The Big Read: To stop abuse of foreign domestic workers, stop the power imbalance
The reticence of several other domestic helpers interviewed has been prompted by various factors, including the feeling they have no one to turn to, fear of being sent back home and the lack of evidence of their employers’ wrongdoings.
SINGAPORE: Whenever her employer gets angry with Ruby (not her real name) for supposedly not following her instructions, she would threaten to hit the domestic worker.
“She will say: ‘I will slap you since you can’t understand, so you can wake up,’” said the 41-year-old Philippine national.
“I’m thinking (to myself): ‘Try to slap, I’ll report to MOM (Ministry of Manpower).’”
For four years now, Ruby has been the sole helper caring for a family of six in a three-storey landed property. She cleans air-conditioning pipes monthly, does gardening and hand washes the family’s clothes, sofa covers and bedsheets because she is not allowed to use the washing machine.
She often spends her nights on the kitchen floor because her designated room is a storage room with little space and ventilation.
Ruby is not allowed to use any space in the fridge, living on rice, noodles, eggs and tuna, which are food items that her employer permits.
Despite knowing that she can lodge a report against her employer to MOM, Ruby has never made one.
“I’m scared that (if I do so), the decision will be to send me home. Also sometimes, (my employer) becomes nice – she will talk to me and laugh. But I don’t understand her kindness. Today she can be very nice, tomorrow she will be very angry so I don’t know what to do,” said Ruby.
Ruby, who is a single mother of three school-going children aged 22, 19 and 14, is only given access to her phone on weekends. She had initially agreed to this arrangement thinking that her employer would eventually “ease the rules”, but that has not been the case.
“I need my phone to know what is going on with my children. Once, one of them got dengue on Tuesday and I only found out about it on Saturday. They ended up having to take a loan with high interest because they couldn’t reach me,” she said.
Despite these challenges, she continued working for the same employer when her first employment contract ended because her house in the Philippines burnt down in 2018, and Ruby took an advanced payment of S$3,500.
However, once she had finished paying that amount back, she requested for a transfer.
“I am scared. She doesn’t want me to transfer ... She said she will just send me back,” said Ruby, who is still in limbo. While her latest contract ends in July, her employer is still threatening to send her back to the Philippines if she wants to transfer to another household.
“I cannot go back. I have my children who go to school, I have things to pay ... If I go back I have no work,” said Ruby, adding that a typhoon which swept through the Philippines last year had affected her newly built home.
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For Ummairoh, a domestic helper from Indonesia, one of her first employers in Singapore back in 1999 were a couple with a baby.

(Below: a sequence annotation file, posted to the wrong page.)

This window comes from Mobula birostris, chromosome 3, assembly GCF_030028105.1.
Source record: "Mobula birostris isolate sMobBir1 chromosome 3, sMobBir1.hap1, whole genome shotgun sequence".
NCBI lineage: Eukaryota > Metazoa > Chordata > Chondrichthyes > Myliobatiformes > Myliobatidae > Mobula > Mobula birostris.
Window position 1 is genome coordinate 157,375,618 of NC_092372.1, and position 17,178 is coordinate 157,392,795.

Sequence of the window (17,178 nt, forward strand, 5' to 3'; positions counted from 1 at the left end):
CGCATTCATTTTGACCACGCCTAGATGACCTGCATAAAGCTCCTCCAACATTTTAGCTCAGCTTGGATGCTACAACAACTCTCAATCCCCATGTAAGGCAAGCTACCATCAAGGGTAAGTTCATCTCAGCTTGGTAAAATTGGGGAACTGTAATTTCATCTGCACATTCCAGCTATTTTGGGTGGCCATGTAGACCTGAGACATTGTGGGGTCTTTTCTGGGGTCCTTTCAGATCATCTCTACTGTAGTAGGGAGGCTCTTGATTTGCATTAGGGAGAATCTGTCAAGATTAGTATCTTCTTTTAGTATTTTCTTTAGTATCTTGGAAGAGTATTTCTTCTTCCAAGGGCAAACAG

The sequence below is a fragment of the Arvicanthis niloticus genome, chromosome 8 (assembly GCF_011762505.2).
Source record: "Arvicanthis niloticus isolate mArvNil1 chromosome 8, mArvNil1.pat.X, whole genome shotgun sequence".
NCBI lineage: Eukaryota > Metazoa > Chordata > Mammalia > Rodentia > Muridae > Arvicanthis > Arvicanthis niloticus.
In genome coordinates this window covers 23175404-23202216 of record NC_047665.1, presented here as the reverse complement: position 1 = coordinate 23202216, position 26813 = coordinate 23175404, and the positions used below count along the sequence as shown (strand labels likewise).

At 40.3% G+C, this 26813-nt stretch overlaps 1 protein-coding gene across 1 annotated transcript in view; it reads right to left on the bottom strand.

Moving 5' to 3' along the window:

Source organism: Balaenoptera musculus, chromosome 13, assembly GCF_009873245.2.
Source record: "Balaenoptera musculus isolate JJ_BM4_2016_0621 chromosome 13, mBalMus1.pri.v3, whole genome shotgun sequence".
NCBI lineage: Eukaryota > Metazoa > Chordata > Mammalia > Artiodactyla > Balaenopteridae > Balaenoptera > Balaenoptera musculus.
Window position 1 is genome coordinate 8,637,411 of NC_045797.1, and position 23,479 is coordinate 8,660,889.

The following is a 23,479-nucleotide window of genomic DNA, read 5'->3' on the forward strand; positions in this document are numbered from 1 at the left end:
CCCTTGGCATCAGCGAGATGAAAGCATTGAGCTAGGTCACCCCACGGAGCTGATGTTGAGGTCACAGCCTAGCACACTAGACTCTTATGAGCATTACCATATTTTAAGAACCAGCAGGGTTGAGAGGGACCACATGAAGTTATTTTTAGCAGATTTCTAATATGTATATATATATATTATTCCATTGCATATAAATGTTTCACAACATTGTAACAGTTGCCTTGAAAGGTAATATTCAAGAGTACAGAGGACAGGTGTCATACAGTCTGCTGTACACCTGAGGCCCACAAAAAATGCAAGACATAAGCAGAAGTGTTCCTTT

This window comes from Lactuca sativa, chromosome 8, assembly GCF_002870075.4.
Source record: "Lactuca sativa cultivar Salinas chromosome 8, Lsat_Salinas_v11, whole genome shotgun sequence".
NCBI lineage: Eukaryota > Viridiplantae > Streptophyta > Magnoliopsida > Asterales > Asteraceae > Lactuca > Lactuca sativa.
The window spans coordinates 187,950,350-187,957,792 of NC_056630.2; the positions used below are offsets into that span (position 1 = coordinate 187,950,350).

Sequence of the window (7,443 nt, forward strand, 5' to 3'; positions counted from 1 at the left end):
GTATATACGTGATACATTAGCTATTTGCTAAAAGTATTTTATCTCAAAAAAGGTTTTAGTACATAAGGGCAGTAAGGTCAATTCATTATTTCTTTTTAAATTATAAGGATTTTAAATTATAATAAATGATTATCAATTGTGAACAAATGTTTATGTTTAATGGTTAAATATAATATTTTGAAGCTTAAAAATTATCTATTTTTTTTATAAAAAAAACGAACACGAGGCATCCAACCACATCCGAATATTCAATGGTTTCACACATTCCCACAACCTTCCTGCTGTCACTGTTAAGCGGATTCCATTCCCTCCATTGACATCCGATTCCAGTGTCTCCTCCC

She had to clean two homes, getting only three hours of sleep daily in the living room.
“From 4am to 8am I would be cleaning the house with my eyes closing because I was too sleepy, too tired. They will watch me cleaning and whenever I’m falling asleep, they will just bang my head to wake me up. By 8am, I will go to the grandmother’s house,” said Ms Ummairoh, now 43.
“Once I was so hungry I took a few spoons of the baby’s milk powder. They found out and made me clean the toilet. I had to stand on a ladder and clean all the tiles on the top,” she recalled.
Ms Ummairoh then started having very bad rashes on her hands from an allergic reaction until she could not even raise her hands due to the pain and itchiness.
“They didn’t even bring me to the doctor. They just sent me back to the agency. When I went back to agency, the punishment was to stand in the corner on one leg. It was so traumatic. But I’m glad they sent me back or else I don’t know what would have happened to me,” she said.
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Just like Ruby, Ms Ummairoh had kept her misery to herself. Their reticence – and that of several other domestic helpers interviewed – is prompted by various factors, such as the feeling that they have no one to turn to, fear of being sent back home and the lack of evidence of their employers’ wrongdoings.
Such silence in the face of employers from hell can lead to tragedy – as seen in the spate of abuse cases involving domestic helpers in Singapore that have hogged the headlines recently.
One particularly disturbing case involves a 24-year-old helper from Myanmar, Ms Piang Ngaih Don, who died after being beaten, burned and starved until her weight was reduced to 24kg by her employer, Gaiyathiri Murugayan.
The prosecution is seeking life imprisonment but Gaiyathiri’s lawyers have asked for the culpable homicide charge to be reduced.
Only this week, a heavily pregnant woman was also jailed for eight weeks for abusing her domestic helper by hitting and slapping her, as well as forcing her to eat dirty cotton wool and hair off the toilet floor.